Twenty high-paying jobs that don’t require a college degree
In his State of the Union address this month, President Biden hailed a new Intel semiconductor project in Ohio that will create 10,000 jobs.
“Jobs paying $130,000 a year,” he said, “and many don’t require a college degree.”
Can any American hope to earn $130,000 without a college degree? Education pays, as the federal Bureau of Labor Statistics announced on its website. The median annual salary for a worker with no degree was $46,748 in 2021. An employee with a bachelor’s degree earned $69,368.
Yet, high-paying jobs abound, even for the degreeless — and many sit unfilled. American society, with its relentless focus on college completion, sometimes ignores high-paying fields that require only modest vocational training or apprenticeship.
“The good news is that there are plenty of occupations out there that pay well without a college degree,” said Ryan Farrell, an economist at the Bureau of Labor Statistics.
Here are 20 jobs that paid better than $46,748 in 2021 and don’t require a college degree, ranked from lowest salary to highest. Salaries are medians, which means half of workers earned more. At the high end, a few of these positions do indeed pay upwards of $130,000.
Massage therapist. Salary: $46,910. The pay isn’t great, but 150,000 Americans make a living kneading knotted flesh, with another 30,000 jobs expected in the decade to come.
Security and fire alarm installer. Salary: $48,320. More than 70,000 workers install, program, maintain and repair alarms. The labor bureau expects modest growth in this field in coming years.
Chef or head cook. Salary: $50,160. Roughly 150,000 Americans toil in hot kitchens, and job growth is brisk. The work “can be hectic and fast-paced,” the labor bureau warns, and often puts the chef in close proximity to the dreaded gas stove.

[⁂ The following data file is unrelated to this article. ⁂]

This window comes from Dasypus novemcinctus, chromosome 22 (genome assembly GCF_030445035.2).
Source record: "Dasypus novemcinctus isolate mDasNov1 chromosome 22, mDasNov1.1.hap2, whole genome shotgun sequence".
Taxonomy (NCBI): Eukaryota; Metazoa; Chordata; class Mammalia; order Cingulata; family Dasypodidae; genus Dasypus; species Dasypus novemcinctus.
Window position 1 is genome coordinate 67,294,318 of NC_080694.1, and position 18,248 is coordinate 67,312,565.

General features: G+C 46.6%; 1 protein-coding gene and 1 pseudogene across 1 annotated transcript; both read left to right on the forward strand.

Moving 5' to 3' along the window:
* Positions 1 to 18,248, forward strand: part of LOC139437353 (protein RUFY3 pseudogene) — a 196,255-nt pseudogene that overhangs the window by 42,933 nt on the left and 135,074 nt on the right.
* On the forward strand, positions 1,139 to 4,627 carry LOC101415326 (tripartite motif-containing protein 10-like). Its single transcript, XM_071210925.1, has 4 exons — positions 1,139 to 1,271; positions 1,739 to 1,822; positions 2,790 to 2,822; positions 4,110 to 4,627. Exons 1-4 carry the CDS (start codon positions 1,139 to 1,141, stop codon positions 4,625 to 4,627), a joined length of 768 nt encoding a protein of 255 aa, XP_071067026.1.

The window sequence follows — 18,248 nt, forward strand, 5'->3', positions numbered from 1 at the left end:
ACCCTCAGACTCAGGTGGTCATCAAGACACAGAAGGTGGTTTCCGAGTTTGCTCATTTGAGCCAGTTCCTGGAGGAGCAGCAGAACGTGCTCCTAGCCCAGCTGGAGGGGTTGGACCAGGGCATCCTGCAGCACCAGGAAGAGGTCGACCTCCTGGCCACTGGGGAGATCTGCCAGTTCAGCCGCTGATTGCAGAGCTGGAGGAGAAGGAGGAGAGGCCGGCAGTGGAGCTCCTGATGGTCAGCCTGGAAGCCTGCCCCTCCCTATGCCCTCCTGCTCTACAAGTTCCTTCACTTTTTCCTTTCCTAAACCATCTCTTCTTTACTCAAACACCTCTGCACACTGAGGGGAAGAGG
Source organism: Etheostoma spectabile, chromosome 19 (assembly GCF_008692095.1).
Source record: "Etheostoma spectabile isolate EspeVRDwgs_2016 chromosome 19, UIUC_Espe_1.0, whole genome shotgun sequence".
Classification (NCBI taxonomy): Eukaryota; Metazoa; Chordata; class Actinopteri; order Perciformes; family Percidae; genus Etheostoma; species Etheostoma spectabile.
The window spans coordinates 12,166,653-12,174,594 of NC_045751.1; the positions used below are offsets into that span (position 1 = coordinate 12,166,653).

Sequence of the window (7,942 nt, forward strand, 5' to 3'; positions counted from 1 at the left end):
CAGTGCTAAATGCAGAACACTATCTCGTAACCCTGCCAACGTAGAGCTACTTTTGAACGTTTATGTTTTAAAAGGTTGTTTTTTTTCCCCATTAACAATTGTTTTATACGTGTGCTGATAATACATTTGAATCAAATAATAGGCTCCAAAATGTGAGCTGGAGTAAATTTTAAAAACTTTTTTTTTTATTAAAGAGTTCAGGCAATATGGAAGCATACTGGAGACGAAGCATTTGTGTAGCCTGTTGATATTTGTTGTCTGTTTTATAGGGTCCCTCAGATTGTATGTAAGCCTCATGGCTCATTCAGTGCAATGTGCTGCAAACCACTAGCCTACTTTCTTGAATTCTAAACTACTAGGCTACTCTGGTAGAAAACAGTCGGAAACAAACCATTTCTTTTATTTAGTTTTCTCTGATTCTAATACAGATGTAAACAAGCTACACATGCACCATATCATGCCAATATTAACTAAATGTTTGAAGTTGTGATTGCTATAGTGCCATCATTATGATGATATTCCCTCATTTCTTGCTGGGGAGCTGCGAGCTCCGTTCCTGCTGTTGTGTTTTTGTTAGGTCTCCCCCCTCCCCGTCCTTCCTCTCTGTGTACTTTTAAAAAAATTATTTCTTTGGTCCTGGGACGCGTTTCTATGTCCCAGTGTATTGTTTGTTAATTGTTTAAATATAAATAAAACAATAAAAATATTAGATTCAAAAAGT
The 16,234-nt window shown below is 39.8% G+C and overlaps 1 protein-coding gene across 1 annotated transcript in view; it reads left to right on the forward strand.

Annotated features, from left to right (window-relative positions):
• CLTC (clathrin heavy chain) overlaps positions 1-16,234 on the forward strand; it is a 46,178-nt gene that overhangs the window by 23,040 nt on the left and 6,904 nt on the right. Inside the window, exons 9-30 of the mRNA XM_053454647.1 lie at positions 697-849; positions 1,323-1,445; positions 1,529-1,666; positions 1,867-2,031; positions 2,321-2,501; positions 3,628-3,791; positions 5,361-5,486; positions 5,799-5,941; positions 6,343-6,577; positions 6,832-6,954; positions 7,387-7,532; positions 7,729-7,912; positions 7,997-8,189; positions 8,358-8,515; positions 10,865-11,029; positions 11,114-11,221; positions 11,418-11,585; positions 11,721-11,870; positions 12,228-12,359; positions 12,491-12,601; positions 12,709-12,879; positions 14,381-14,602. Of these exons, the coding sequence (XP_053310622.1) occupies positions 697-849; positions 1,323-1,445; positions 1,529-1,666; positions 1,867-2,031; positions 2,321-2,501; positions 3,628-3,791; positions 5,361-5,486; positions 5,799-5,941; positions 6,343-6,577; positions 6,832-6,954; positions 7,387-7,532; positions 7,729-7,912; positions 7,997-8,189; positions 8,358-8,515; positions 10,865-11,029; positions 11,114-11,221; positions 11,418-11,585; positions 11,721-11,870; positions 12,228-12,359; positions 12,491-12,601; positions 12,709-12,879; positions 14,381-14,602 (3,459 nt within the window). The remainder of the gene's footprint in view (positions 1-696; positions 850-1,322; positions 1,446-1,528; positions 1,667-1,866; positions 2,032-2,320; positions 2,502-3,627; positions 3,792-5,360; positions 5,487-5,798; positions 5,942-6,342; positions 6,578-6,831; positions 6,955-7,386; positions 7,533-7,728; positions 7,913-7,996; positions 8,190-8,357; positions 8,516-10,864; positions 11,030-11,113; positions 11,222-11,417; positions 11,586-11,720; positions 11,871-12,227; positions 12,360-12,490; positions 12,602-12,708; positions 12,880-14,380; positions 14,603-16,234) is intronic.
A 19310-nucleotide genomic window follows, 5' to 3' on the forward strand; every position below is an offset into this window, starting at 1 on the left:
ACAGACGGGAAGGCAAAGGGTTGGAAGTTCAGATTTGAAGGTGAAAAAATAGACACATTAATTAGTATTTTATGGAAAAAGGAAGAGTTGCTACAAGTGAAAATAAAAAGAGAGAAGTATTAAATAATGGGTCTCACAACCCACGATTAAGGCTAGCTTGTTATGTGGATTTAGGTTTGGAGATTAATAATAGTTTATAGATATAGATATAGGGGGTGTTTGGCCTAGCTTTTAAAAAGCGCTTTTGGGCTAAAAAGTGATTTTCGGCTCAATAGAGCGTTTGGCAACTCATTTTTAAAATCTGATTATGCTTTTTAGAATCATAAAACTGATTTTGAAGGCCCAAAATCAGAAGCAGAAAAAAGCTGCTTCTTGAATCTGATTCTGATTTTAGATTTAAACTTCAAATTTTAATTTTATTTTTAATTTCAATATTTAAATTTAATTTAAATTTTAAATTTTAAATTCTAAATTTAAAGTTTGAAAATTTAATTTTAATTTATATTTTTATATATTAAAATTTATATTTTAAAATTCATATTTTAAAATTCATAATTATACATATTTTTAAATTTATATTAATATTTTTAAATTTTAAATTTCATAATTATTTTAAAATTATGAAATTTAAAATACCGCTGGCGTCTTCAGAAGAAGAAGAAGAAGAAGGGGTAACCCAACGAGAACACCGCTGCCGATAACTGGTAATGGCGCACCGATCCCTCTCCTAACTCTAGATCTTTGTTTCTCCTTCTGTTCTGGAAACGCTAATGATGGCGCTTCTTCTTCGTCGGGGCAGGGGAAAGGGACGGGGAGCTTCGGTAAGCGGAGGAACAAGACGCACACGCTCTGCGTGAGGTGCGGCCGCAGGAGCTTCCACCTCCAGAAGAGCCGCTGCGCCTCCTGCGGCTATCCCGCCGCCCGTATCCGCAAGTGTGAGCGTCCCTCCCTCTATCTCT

Firefighter. Salary: $50,700. More than 325,000 Americans fight the nation’s fires and free cats from trees. Job growth looks good, but the work can be dangerous, and the suits get hot.
Wind turbine technician. Salary: $56,260. These workers install, maintain and repair wind turbines. The gig is not for everyone: technicians “generally work outdoors, in confined spaces, and often at great heights,” according to the labor bureau. On the upside, the feds expect 44-percent job growth by 2031.
Ironworker. Salary: $57,160. More than 80,000 Americans install iron and steel to support buildings, roads and bridges. Job growth is good, but the work is not for everyone, and vertigo is a deal-breaker.
Private detective. Salary: $59,380. Job growth looks promising in this field, which employs more than 30,000 Americans. Duties may include sitting for long hours in a car with lukewarm coffee, wearing a trench coat and fedora and roughing up Peter Lorre.
Lodging manager. Salary: $59,430. Upwards of 50,000 Americans oversee the nation’s accommodations facilities, and job growth is brisk. The hours can be long, and the work demanding, but we presume the events depicted in The White Lotus are outliers.